The heresy of heresies is common sense. It is terrifying to Winston that the Party

might be right in its ideas.
7. For whom does Winston realize he is writing his diary? Why?

He is writing for O’Brien because he thinks O’Brien is on his side.

8. What is the final, most essential command of the Party?

The Party tells people to reject the evidence of their eyes and ears.

9. What does Winston write in his diary?

He writes: Freedom is the freedom to say that two plus two make four. If that is granted, all else follows.

10. Describe what happens when Winston goes to the antique shop, and who he sees when he comes out.

He buys an old paperweight that has a piece of coral in it. Then Mr. Charrington shows him the room above the shop. Winston realizes there is no telescreen. Mr. Charrington tells Winston the part of an old nursery rhyme. When he leaves the shop he sees the girl from the Fiction Department. He thinks she is following him.

Section Two: Chapters I, II, III, IV
1. Describe what happens when the girl with the dark hair falls on the floor.

Her arm is in a sling. She falls near Winston, and he helps her up. While he is helping her up she slips a note in Winston’s hand.

2. What does the note say?

I love you.

3. How does Winston feel about the message on the note?

He is stunned and finds it hard to concentrate on his work for part of the day. He feels a desire to stay alive. That night in the dark he thinks about ways to meet with the girl. Then he becomes afraid that he might lose her.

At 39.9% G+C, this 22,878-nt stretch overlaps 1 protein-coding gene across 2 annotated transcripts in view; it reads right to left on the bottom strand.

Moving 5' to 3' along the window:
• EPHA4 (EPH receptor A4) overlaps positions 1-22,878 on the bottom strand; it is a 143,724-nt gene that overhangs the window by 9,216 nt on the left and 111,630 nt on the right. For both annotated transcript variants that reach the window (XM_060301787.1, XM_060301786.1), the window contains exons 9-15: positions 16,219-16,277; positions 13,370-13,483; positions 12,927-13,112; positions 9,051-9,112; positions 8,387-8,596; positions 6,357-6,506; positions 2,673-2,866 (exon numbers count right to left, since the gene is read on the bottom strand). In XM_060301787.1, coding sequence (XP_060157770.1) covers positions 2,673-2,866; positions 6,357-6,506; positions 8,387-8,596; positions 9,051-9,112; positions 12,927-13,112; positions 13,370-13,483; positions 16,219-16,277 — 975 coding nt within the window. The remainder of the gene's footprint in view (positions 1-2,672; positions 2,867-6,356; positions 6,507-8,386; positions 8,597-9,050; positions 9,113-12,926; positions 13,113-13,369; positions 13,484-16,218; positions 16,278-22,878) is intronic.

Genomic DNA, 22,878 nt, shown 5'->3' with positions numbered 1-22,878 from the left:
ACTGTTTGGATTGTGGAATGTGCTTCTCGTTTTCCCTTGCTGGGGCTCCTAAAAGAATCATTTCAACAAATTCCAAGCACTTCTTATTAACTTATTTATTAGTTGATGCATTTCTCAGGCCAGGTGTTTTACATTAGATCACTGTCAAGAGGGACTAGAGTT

4. Describe their next meeting.

It takes place at lunchtime in the canteen a week later. Winston sits at her table and they are able to arrange a meeting in Victory Square for that night.

5. Describe their meeting in Victory Square.

They stand next to each other and watch a parade of prisoners go by. They do not look at each other. The girl gives Winston directions for a place to meet the following Sunday. They manage to hold hands for about ten seconds.

6. What emotions does Winston feel at first when the girl puts her arms around him? What emotion didn’t he feel?

He feels incredulity and pride. He does not feel any physical desire.

7. What is the girl’s name?

8. Winston asks the girl what attracted her to him. What is her answer?

She says there is something in his face that shows he does not belong. She knew right away that Winston was against the Party.
9. What does the girl tell Winston about her attitude toward the party?

She hates the Party. She says the Party wants to stop people from having fun, so she breaks the rules whenever she can. She has no interest in Party doctrine. However, she always acts interested in the Party and participates in many activities.